Are you ready for some more football?
ESPN assumes that you are, and will provide it under a new deal with the NFL that will keep "Monday Night Football" on the network through 2021.
The centerpiece of the contract, announced Thursday, is the venerable Monday night package, ESPN's single most important programming jewel.
The network is expected to pay about $1.9 billion per season to carry those games when the new deal goes into effect in 2014, up from about $1.1 billion now.
But some elements of the contract kick in immediately, such as expanded highlights rights that will lead to 500 more hours of programming across 35 shows, some new and some existing.
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For example, this week "NFL Live" will expand from 30 minutes to 60, and "NFL Countdown" from two hours to three.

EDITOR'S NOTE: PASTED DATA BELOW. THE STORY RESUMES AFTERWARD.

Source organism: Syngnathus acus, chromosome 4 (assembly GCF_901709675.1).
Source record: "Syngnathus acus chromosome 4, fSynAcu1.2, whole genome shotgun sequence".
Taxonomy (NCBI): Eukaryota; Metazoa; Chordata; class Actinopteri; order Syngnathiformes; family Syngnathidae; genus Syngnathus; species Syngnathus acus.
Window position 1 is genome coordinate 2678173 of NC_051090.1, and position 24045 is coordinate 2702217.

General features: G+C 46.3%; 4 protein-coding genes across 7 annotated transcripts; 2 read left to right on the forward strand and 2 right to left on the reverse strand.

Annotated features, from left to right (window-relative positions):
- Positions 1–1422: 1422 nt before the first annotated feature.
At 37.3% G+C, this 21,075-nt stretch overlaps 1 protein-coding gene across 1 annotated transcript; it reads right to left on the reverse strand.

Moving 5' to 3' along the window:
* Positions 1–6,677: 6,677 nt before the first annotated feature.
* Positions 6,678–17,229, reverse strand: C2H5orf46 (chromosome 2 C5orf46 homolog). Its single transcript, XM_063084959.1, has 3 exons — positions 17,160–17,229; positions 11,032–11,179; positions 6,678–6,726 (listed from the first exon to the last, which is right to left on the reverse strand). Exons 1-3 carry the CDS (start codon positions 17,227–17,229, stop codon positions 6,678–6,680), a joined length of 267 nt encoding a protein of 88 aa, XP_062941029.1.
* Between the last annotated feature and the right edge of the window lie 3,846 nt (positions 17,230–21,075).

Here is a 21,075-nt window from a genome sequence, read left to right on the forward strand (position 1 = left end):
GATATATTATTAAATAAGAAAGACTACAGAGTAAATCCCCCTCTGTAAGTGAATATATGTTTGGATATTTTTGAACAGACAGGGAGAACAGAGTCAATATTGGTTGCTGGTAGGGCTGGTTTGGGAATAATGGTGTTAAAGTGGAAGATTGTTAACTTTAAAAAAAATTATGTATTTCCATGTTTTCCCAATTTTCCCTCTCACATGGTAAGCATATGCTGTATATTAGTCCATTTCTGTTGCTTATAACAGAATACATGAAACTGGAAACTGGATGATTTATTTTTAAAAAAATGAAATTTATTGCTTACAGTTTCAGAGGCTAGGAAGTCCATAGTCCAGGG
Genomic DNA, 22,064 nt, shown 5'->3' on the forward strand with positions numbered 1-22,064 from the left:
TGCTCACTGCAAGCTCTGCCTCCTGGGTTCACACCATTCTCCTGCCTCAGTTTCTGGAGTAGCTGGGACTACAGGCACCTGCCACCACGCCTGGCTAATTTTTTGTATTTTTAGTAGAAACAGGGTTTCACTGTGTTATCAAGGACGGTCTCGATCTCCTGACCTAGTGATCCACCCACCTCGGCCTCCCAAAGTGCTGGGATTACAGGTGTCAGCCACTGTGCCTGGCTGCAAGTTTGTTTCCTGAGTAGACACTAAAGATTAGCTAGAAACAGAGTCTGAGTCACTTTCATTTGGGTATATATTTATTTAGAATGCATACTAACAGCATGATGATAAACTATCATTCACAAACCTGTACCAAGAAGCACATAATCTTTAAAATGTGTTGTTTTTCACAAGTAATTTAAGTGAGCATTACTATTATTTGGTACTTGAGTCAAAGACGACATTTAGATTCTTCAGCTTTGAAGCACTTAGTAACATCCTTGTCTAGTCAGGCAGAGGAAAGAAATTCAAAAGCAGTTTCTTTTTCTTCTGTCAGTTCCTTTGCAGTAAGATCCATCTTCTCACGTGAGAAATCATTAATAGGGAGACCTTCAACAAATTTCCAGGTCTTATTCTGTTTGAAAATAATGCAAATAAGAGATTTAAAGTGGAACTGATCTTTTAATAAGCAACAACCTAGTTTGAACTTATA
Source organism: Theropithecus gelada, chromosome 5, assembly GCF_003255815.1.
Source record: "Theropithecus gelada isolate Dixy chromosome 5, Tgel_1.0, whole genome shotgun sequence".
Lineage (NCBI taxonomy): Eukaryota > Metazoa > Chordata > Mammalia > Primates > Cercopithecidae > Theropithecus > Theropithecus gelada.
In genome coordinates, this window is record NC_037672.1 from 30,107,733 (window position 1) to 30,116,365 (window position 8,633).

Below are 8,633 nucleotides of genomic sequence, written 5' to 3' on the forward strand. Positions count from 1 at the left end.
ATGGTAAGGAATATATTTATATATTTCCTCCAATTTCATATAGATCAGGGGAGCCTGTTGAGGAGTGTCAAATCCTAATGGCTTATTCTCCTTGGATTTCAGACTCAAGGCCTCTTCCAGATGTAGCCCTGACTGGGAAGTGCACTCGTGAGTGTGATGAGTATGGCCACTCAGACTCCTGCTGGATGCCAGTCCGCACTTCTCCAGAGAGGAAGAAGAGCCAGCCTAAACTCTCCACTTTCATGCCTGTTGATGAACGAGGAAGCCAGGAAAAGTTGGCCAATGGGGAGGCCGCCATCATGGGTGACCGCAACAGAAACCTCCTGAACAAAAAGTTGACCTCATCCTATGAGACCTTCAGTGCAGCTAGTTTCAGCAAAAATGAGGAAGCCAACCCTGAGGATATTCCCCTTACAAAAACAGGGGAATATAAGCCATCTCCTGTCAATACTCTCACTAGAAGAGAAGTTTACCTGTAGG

ESPN also gained new digital rights, such as the ability to live stream Monday night games on iPads.
"This agreement will fuel ESPN on a year-round basis, because it touches all corners of our company," ESPN president George Bodenheimer said.
For all it is paying, ESPN is not promised playoff games. The NFL has an option to place a wild-card game on the network, but it would not happen before 2014.
ESPN also remains without a spot in the Super Bowl rotation.
Bodenheimer was adamant there will be no NFL-specific surcharge on subscriber fees ESPN charges to distributors -- already the highest in the business at more than $4 per month.
But rising rights fees for all sports inevitably are passed on to consumers through television bills, whether they are sports fans.